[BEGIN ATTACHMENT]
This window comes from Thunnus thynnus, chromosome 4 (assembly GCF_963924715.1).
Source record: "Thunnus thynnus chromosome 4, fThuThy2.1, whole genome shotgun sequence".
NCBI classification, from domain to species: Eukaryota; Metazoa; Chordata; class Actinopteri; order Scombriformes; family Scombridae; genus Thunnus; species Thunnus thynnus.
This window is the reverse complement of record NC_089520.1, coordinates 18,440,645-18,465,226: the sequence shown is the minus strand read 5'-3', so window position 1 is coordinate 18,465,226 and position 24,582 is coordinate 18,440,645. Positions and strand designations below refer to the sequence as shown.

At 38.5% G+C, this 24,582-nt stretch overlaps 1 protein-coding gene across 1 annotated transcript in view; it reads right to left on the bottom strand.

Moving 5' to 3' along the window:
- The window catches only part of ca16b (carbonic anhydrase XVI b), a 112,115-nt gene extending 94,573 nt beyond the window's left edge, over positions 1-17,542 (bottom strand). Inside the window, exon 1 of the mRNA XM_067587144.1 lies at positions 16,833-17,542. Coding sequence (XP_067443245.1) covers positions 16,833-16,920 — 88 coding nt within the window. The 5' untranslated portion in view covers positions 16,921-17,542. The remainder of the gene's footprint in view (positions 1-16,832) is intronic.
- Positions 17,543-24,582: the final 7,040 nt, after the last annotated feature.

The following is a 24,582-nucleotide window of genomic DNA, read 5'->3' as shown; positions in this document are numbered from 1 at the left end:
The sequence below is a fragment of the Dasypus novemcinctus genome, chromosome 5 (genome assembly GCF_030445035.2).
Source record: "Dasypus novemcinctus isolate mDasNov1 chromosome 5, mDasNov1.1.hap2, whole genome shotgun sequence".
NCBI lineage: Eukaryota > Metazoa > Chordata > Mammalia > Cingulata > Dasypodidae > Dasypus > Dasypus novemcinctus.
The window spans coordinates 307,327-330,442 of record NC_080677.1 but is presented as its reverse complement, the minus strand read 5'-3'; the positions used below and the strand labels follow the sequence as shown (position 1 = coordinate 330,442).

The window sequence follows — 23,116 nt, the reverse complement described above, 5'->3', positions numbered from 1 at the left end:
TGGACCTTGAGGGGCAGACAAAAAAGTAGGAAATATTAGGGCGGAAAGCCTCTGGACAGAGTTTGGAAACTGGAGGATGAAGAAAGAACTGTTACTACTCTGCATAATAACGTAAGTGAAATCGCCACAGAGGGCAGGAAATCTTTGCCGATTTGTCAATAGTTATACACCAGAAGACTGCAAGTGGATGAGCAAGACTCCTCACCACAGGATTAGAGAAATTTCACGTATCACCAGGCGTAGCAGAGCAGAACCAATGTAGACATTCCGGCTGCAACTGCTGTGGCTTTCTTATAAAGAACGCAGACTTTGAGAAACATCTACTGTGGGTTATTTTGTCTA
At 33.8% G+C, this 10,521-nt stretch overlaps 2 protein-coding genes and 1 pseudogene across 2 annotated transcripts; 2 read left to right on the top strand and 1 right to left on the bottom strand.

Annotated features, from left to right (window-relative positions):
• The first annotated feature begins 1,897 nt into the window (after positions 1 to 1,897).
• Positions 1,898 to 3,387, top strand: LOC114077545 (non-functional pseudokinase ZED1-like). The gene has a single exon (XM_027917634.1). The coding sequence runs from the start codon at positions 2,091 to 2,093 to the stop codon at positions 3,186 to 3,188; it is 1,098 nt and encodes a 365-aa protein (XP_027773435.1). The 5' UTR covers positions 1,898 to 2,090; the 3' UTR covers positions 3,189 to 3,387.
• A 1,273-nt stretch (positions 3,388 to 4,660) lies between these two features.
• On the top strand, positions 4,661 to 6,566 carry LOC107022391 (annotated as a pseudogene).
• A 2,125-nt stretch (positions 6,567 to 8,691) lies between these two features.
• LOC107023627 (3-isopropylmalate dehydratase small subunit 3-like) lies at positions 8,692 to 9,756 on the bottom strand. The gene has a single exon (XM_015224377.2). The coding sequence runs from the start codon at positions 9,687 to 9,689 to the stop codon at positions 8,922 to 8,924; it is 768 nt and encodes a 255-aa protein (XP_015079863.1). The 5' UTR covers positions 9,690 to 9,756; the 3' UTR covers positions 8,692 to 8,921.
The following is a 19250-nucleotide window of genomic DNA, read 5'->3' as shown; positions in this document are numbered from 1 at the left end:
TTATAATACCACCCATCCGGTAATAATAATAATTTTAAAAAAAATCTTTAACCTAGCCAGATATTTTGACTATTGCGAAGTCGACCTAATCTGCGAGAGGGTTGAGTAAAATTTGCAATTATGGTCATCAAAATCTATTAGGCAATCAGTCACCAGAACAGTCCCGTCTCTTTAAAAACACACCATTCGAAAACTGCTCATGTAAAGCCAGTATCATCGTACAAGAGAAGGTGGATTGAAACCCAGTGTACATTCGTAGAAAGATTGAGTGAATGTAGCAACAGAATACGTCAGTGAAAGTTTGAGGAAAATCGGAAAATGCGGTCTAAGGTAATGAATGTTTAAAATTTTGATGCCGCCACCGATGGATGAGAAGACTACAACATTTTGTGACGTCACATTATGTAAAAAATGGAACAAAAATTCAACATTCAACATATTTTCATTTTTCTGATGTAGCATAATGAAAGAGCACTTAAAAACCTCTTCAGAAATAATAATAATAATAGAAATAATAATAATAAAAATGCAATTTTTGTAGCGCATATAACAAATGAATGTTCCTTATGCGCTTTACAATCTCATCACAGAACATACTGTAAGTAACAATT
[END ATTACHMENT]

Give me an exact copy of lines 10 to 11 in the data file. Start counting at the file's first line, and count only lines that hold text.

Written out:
The sequence below is a fragment of the Dasypus novemcinctus genome, chromosome 5 (genome assembly GCF_030445035.2).
Source record: "Dasypus novemcinctus isolate mDasNov1 chromosome 5, mDasNov1.1.hap2, whole genome shotgun sequence".